• Annabel Wilde

Common People by Pulp was a criticism, not an instruction manual.

Common People by Pulp was a criticism, not an instruction manual. Class appropriation at the University of Edinburgh by Annabel Wilde.


Artwork by Rowan Walker (Instagram: @rowanewalker)

Fashion has always been political and is one of the biggest facilitators of class appropriation manifesting itself in university life. We get it, mullets are back. Let’s not forget though that this is just another instance of posh boys appropriating working-class culture without really understanding the historical context. The wealthy children of suburbia who grew up in comfortable homes with parents who wouldn’t have dared let them wear a tracksuit when they were young are acting out in rebellion when they come to Edinburgh; expressing themselves with grime music and fashion brands which they once called “povo”. The problem is, they’re reusing trends created by the Punks, the anti-Thatcher movement and those marginalised by society due to economic status; trends that belong to the working class. These students don’t even recognise the cultural appropriation which they are partaking.

Instead of recognising and appreciating the undeniable privileges that have been handed to the middle-class majority of Edinburgh students, they seem insistent on hiding and denying any money their family so obviously has. “Yes I went to private school but I never boarded so I understand how you feel’, I’ve been told whilst venting my frustration to people about discrimination against state-educated students at university. The number of endless stories I’ve endured from others insisting upon their ‘working-class roots’ because their grandad once saw a coal miner, or eulogising their visits to Wetherspoons or Greggs; I could write a book. It’s as if this is a testimony to their open-mindedness, class-crossing into an alien territory (born in itself of the middle-class confidence to feel entitled to occupy any space they wish).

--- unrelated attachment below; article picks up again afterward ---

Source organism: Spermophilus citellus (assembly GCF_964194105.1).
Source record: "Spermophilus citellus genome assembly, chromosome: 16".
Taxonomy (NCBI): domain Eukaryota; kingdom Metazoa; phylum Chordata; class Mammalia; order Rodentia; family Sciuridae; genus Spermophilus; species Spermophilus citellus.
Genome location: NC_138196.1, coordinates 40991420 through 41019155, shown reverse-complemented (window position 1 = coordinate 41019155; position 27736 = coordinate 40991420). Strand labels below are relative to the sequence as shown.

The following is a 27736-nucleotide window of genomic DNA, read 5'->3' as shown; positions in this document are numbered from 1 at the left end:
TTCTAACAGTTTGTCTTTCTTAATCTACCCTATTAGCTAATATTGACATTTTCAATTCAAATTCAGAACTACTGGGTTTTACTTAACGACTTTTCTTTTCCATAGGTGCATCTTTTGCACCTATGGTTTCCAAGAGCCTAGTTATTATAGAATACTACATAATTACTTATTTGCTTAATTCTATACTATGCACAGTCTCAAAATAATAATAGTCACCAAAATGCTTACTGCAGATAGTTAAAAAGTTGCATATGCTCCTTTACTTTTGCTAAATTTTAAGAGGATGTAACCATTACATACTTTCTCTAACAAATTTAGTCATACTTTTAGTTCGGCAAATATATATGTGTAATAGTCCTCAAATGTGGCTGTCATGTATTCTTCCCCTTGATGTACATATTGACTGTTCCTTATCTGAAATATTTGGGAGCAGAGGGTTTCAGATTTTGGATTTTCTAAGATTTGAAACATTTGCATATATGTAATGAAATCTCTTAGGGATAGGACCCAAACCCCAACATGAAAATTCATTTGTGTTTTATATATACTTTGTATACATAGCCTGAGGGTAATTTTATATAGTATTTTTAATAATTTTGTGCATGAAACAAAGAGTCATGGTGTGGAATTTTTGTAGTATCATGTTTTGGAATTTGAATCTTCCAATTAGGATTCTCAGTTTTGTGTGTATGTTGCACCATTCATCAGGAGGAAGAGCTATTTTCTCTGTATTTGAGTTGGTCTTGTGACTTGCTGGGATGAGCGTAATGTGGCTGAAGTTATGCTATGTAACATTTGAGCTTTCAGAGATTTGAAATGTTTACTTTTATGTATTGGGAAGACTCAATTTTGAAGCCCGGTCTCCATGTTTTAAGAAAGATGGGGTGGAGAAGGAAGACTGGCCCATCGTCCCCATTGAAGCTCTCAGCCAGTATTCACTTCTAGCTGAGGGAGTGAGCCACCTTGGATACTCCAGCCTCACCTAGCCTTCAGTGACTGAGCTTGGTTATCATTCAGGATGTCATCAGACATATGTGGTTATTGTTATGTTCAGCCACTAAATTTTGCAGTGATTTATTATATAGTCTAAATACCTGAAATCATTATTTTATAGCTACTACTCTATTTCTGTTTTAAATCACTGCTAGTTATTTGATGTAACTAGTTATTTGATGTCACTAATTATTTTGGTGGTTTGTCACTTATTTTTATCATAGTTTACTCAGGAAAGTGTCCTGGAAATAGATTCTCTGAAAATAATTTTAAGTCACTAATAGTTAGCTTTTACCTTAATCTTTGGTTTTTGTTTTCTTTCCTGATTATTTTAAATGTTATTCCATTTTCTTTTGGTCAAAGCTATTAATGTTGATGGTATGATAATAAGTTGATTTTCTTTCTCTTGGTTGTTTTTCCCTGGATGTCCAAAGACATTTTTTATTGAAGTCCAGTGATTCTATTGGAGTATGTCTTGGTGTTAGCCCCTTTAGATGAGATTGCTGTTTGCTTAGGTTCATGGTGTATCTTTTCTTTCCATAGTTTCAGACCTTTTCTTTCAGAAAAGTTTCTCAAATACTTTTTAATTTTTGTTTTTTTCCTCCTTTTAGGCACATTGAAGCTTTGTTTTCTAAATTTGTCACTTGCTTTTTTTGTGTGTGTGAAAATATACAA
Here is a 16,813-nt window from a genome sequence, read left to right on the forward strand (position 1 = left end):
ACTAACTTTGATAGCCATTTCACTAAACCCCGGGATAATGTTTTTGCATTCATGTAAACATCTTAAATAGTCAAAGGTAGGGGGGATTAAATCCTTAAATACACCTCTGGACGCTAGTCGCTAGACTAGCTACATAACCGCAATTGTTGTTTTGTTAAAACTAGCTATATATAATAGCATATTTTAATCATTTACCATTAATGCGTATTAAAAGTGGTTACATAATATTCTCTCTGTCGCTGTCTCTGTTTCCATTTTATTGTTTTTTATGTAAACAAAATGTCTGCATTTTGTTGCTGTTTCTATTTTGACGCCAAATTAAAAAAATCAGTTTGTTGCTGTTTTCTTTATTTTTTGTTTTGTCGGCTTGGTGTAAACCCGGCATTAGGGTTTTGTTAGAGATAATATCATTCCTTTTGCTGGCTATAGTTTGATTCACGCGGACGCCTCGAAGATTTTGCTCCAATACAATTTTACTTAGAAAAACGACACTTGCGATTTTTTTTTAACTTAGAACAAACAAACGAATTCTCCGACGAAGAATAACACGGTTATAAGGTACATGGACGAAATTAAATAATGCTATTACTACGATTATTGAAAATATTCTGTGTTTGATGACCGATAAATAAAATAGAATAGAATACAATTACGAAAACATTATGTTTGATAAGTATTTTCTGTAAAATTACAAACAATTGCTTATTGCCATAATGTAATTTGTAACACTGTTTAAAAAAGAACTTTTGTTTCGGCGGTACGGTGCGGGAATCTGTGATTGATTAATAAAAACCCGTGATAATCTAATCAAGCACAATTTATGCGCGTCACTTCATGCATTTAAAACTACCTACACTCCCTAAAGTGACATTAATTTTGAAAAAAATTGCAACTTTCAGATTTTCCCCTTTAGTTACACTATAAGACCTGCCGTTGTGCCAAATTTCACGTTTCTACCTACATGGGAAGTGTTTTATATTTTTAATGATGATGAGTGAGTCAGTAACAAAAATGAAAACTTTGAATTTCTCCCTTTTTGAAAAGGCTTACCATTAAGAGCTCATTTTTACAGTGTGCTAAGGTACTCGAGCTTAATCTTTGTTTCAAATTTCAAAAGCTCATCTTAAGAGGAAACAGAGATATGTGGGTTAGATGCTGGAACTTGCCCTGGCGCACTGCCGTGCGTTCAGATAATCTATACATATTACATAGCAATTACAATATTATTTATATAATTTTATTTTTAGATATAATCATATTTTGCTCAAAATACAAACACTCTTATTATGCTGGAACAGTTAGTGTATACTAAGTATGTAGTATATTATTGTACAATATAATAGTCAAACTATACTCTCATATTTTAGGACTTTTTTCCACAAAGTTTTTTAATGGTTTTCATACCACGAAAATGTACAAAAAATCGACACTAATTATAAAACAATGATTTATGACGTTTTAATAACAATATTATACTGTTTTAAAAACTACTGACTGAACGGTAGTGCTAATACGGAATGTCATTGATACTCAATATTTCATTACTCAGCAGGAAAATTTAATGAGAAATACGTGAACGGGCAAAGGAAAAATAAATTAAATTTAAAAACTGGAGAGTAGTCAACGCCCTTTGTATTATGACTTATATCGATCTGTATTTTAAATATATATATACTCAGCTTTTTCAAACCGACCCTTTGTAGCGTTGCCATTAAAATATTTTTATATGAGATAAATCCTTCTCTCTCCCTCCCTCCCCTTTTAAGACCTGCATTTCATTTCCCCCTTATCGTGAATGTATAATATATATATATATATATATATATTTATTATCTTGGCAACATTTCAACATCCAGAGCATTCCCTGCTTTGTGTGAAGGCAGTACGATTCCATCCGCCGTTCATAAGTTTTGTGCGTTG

The fact is that it isn’t the same experience that working-class kids have. It’s nowhere near it, not even comparable. Students from low-income or working-class backgrounds would much rather you held your hands up and recognised your privilege (it’s not something to be ashamed of) than try to bring yourselves down to our level, act as if you can relate or lie about your upbringing. It’s insulting and it fetishises the working class.


The people who would at one point be shouting “chav” out of the windows of their coach on the way to school as it drove past the local comprehensive have now decided that Adidas and hoop earrings are for them. What were once lower-class uniforms have been gentrified and become costumes for the wealthy to play dress-up in, stand in front of council estate tower blocks and take photos for Instagram. Utilising the homes of hundreds as the background for a social media post as if it’s an artistic tool, or a symbol of an old Britain is not okay. People can wear whatever they want, obviously, fashion is universal etc. etc. But there is an intense need at elitist universities for people to understand the privilege they have in being able to dress this way without the social repercussions faced by those less respected in wider society. The wealthy aren’t oppressed and restricted by the same social and political implications of this fashion, and therefore have a responsibility to be less ignorant.


The point is that it’s easy enough for the privately educated, home-counties white boy to cut his hair into a mullet and wear trackies or a chain necklace when it benefits him to seem more ‘down to earth’ within the uni-sphere. It is a fact that the time will come when he reverts to a short back and sides, dons his best suit and waltzes straight into a job at daddy’s investment bank, removing the costume of rebellion he has worn for the last four years.


Rich people faking poor is easy. Poor people don’t have the same option when it comes to faking rich.


It is much harder for those without money to feign the confidence of a privately educated student in interviews or dress in the expensive labels for prospective employers. At graduation, these students have to watch as their middle-upper class peers peel back the layers of pretence with which they have hidden for the past four years, as they step with ease into the jobs lined up by parents and family friends. Meanwhile, those with less money, led into a false sense of security by the actions of other students during their undergraduate degrees, struggle to secure interviews and grad schemes for lack of contacts.


If you received an elite education and are being bank-rolled by your mum and dad through university, own it. Be honest about your privilege and think with extra consideration and sensitivity about the costume you put on around Edinburgh when your parents aren’t there to watch. Because class discrimination and snobbery still exist, particularly within our university, day in and day out.


This article was written by Annabel Wilde, a German student at the University of Edinburgh. It was edited by Kate Charlton and Tamara El-Halawani.

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